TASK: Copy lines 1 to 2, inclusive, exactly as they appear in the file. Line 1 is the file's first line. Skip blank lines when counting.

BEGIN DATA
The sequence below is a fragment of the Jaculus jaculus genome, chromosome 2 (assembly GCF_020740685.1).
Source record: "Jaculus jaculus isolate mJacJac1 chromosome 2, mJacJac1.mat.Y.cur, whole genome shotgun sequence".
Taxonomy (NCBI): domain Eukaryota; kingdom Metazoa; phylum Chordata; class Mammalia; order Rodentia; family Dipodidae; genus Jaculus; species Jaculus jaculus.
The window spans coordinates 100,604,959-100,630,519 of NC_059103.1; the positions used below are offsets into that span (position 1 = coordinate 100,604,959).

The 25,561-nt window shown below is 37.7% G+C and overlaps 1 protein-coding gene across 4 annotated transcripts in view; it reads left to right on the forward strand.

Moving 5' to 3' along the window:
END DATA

The sequence below is a fragment of the Jaculus jaculus genome, chromosome 2 (assembly GCF_020740685.1).
Source record: "Jaculus jaculus isolate mJacJac1 chromosome 2, mJacJac1.mat.Y.cur, whole genome shotgun sequence".